The concept of a themed trivia night isn’t unheard of, but general trivia–topics like current events, geography, music and sports all rolled into one–is far more common in bars. For Trivia, A.D.’s events, though, people aren’t there simply by happenstance; they show up specifically to play trivia about their favorite TV show or movie because they’re passionate about it.

That passion is never more apparent than when Oliver hosts Seinfeld trivia nights, which he started in July 2009. In fact, Oliver says Seinfeld is one of his three passions in life (the other two are baseball and Pearl Jam), but there’s one couple who might love the show even more than he does.

“To date, we’ve won Seinfeld trivia 17 times,” says Jamie Sclafane, who plays under team name Why No T-Bone? with her husband, Dave. They’ve been attending Trivia, A.D.’s Seinfeld trivia nights since September 2009.

(For some more of Trivia, A.D.’s funniest Seinfeld trivia team names, see the comments section below.)

“We had been waiting for something like this for a long time,” says Sclafane. “When I saw the flyer, I immediately called Dave and was like we need to go to this!”

Why No T-Bone? placed second at Trivia, A.D.’s 2010 Seinfeld Trivia Tournament, which took place over three weeks in July 2010 across four Big Daddy’s and Duke’s locations. “The amount of work and detail [Oliver] put into the … tournament was incredible,” says Scalfane.

Each team who made the tournament “finale” received a Seinfeld themed gift, such as a giant marble rye or a box of Jujyfruits. “He also made … a giant clown check made out to The Human Fund and the sign to mile marker 114 for the highway Kramer adopted,” Sclafane says, “which we proudly hang in our dining room.”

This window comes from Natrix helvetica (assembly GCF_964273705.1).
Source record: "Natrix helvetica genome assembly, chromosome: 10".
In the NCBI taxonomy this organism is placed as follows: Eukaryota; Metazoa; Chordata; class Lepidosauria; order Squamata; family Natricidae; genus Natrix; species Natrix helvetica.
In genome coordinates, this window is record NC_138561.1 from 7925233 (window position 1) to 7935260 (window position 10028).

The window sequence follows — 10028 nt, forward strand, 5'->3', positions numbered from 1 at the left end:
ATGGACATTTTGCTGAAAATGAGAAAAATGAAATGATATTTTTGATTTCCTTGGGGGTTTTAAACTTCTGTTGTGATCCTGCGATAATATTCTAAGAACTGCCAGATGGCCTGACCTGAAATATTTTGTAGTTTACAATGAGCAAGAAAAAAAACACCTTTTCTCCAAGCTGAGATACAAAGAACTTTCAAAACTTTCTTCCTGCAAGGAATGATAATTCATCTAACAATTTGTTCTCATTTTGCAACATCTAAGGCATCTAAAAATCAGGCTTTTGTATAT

Jamie and Dave Sclafane at Trivia, A.D.'s 2010 Seinfeld Trivia Tournament.

Looking to expand beyond bars and restaurants, Trivia, A.D. hosted a “Festivus”-themed Seinfeld trivia night at Comix comedy club in December 2010. Comix advertised the event in the New York Post and Oliver designed inserts promoting the event to put in the playbills for Long Story Short, the one-man show starring Colin Quinn and directed by Jerry Seinfeld.

Long Story Short donated 16 tickets to their show plus some Seinfeld memorabilia for the winners. Unlike previous Trivia, A.D.-hosted trivia nights, Comix sold tickets to the event ($15 plus a two-drink minimum), but still drew an impressive 125 people.

It’s easy enough to Google “Seinfeld trivia questions,” copy and paste the best ones, and pass them off as your own at a trivia night. But that’s not Trivia, A.D.’s style.

For Seinfeld trivia in particular, Oliver has a database of thousands of questions and answers and says he knows where to find just about any scene for any season within his Seinfeld DVD collection. (I detect a hint of pride in his voice when he tells me this.)

So, if I go to one of your Seinfeld trivia nights this month, and then I go to another one six months later, will I get any of the same questions?

No repeats, he guarantees, not at any of his trivia nights.